The Pop Goth Gospel of CHVRCHES
The Scottish alt-electro band's third album, 'Love Is Dead,' is an urgent call for empathy and its poppiest record yet.
Photo by Danny Clinch
Lauren Mayberry is telling me to eat breakfast. It’s a frigid February day and the CHVRCHES frontwoman, along with bandmates Martin Doherty and Iain Cook, and I are cozily tucked into a booth in downtown Toronto’s Fran’s (a 24-hour diner with impeccable milkshakes) trying to decide what we want to order. They are in Toronto for a whirlwind two days to talk about their new single, “Get Out,” and their forthcoming third studio record, beginning the drudgery that is a new album cycle.
The Scottish alt-electro band is readying the release of Love Is Dead, out May 25, and while the album title is jarring to read (and hear) at first, there is a profound and important conversation underneath it. “When you think of some of the best album titles of all time they all have these old, all encompassing statements or titles,” says Doherty. It’s not necessarily a statement of fact, Mayberry says, adding, “There could be an ellipsis or question mark after it. It’s more of a question of where you’re at. Hopefully when people read the album title, they will go, ‘what?’ They’ll want to investigate more or talk about it. Encouraging communication,” she says with a stern nod. Love Is Dead negotiates basic ideas that seem the hardest and most complicated to grasp (communication, belief, trust, compassion) in an intense time when that is more often than not repressed (fake news, image curation, personas, etc.) The album is an expression of authenticity of feelings; a reminder that digging deep down into yourself is rewarding.
We shift to talk of breakfast foods (and the benefits of hemp seeds in our meals, as Mayberry says to me, “it keeps you regular, it keeps you regular!”) and then about the sugary pop music playing throughout the restaurant; songs that match sonically with the bubblegum pink and turquoise aesthetic of the diner. A Meghan Trainor song plays, prompting us to debate whether or not she is a good pop musician. For the sake of transparency, I’ve never been a huge fan of Trainor’s music but Doherty and Cook counter, in agreeance, that she is an excellent songwriter. We talk about personas, then, and how so often in music criticism and consumption now, we’re dissecting someone, rather than the art, the actual thing they have made. Mayberry says with a sigh, right in the middle of the chatter, “I would be a terrible music critic at this point. I’d be like, ‘it’s not for me! I wasn’t there when they were making it. You know, I don’t know them!’” She continues: “I think I have a lot more empathy for people in the way that I talk about them than I did when I was 20.”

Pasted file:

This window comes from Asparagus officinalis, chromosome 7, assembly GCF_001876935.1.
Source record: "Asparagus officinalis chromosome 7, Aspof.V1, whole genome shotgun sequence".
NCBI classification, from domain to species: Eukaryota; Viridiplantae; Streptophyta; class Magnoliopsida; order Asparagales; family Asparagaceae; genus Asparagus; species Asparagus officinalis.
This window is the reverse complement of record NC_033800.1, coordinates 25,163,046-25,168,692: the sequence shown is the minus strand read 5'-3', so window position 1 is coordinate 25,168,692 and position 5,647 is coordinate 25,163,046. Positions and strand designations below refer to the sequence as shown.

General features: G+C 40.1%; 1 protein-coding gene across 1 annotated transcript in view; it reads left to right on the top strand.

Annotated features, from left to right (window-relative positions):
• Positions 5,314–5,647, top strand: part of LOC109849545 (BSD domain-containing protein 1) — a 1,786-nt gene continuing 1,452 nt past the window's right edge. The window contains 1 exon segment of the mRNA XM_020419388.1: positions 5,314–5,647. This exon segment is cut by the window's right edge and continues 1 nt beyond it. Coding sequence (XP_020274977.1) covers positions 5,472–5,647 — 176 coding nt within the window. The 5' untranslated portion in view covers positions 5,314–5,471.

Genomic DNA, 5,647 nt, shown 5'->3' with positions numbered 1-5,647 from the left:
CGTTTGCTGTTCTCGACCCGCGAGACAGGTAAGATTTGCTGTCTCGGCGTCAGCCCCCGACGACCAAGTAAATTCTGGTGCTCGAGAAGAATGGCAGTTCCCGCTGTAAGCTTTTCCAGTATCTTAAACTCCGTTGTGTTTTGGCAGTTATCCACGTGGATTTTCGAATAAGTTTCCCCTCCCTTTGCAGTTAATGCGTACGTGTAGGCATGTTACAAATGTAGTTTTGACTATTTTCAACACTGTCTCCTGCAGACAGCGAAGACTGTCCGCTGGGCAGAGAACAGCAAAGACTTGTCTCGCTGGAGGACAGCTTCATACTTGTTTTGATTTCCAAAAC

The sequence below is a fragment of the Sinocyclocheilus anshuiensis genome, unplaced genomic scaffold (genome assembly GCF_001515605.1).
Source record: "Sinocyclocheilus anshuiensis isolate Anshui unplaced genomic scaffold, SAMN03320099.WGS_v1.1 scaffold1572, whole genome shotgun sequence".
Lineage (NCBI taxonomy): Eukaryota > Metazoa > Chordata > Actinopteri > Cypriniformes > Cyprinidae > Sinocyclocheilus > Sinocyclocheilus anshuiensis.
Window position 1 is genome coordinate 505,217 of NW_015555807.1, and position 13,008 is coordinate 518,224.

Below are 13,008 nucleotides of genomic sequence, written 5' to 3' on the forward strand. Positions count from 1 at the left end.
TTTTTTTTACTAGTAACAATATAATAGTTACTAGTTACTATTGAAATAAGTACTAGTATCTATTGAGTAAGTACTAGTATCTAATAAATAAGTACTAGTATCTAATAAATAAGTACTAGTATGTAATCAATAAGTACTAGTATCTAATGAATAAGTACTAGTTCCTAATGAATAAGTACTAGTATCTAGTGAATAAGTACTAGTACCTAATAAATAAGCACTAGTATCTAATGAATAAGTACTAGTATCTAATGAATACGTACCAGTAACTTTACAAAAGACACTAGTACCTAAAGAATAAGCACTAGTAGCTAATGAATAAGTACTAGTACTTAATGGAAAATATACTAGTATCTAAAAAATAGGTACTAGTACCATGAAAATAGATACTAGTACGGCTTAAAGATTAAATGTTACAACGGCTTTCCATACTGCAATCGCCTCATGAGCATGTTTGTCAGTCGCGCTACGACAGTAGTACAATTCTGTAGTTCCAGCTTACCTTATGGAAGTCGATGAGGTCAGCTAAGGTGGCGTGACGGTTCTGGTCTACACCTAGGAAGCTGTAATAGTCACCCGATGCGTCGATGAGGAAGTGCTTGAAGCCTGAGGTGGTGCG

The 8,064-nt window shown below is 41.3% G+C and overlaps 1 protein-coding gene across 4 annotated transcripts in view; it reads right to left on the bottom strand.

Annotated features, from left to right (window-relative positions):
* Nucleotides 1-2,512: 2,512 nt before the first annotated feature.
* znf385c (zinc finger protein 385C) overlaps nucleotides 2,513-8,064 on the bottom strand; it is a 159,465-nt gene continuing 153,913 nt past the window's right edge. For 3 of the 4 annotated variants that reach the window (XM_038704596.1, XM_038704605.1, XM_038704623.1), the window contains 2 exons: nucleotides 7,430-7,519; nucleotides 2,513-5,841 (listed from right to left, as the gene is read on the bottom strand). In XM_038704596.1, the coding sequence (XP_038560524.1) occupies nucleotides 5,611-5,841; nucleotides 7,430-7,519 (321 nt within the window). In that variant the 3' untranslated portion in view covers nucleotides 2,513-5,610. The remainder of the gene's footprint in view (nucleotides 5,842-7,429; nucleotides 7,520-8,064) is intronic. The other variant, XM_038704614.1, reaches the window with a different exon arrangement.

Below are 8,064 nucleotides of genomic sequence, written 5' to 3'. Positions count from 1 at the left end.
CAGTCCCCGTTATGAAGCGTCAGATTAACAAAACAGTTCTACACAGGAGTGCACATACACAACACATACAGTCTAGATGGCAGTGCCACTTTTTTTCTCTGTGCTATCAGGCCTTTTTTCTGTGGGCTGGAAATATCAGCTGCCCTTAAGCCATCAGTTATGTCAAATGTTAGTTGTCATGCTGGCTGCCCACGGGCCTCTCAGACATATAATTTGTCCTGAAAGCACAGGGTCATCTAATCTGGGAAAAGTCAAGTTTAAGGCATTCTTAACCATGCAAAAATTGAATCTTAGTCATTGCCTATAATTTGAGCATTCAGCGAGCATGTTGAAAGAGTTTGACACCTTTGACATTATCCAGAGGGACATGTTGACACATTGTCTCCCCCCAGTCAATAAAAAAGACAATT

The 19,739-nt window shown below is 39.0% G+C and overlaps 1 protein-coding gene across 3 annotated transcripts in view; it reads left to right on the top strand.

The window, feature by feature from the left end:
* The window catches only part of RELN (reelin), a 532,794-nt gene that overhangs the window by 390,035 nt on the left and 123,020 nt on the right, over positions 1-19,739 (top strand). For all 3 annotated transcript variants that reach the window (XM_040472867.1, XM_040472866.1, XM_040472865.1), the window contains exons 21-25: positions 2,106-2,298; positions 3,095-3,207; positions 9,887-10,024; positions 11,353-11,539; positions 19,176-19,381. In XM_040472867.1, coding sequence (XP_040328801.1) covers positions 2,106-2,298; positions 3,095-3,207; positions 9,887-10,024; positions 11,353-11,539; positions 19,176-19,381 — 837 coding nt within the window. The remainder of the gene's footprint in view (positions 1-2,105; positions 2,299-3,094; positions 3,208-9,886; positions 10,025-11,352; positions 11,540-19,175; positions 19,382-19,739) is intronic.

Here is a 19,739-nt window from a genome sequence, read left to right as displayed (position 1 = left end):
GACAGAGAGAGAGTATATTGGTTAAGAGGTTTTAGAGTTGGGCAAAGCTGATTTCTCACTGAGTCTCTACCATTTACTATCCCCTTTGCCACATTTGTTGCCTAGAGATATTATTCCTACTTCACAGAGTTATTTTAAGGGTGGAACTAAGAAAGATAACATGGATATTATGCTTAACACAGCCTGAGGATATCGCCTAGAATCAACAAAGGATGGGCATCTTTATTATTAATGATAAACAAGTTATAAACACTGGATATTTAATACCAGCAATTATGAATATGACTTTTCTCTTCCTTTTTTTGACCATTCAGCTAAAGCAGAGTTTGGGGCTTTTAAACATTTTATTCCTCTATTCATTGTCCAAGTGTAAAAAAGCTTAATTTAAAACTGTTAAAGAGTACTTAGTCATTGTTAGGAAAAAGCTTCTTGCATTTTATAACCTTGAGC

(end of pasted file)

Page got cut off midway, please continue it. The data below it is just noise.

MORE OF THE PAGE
Empathy is a major factor in both the personal and work lives of CHVRCHES. Incorporating this ethos is less inspiration-driven and more intuitive: remembering and reinforcing they are, of course, human beings in this world, interacting with other humans who have hearts and complex feelings, too. This has given their music, comprised of synths and sonic modifications, a relatable edge. Cut through the bouncing synthesizers and you’ll have something substantial, not artifice, in Mayberry’s words. Since forming in 2011, and becoming immensely successful from their self-produced debut The Bones Of What You Believe, the group have been vocal about their own humanness, their own experiences and place in the world. Never was this more apparent than when Mayberry wrote in The Guardian in 2013 about the online harassment and misogyny she faces as a woman in music. Speaking to the trolls online, but applicable elsewhere Mayberry wrote, “To learn a little empathy. To have a little respect for other people. To think before they speak.”
CHVRCHES took more time with Love Is Dead, they tell me, not feeling the same kind of pressure to release something so immediate after their sophomore Every Eye Open. This time around they sought out an additional producer to help shape—and, in this case, elevate—their sound. It was almost like “producer speed-dating,” they say, finally settling on Greg Kurstin, famously known for co-writing “Hello” with Adele, among his exhaustive and eclectic collaborations list. CHVRCHES are proud of the self-production and autonomy they have held over their work—saying in an interview with Pitchfork in 2015 how their self-written, self-produced, self-recorded debut landing on the UK Top 10 was a great moment for them—but adding Kurstin to the mix was a rewarding, refreshing experience.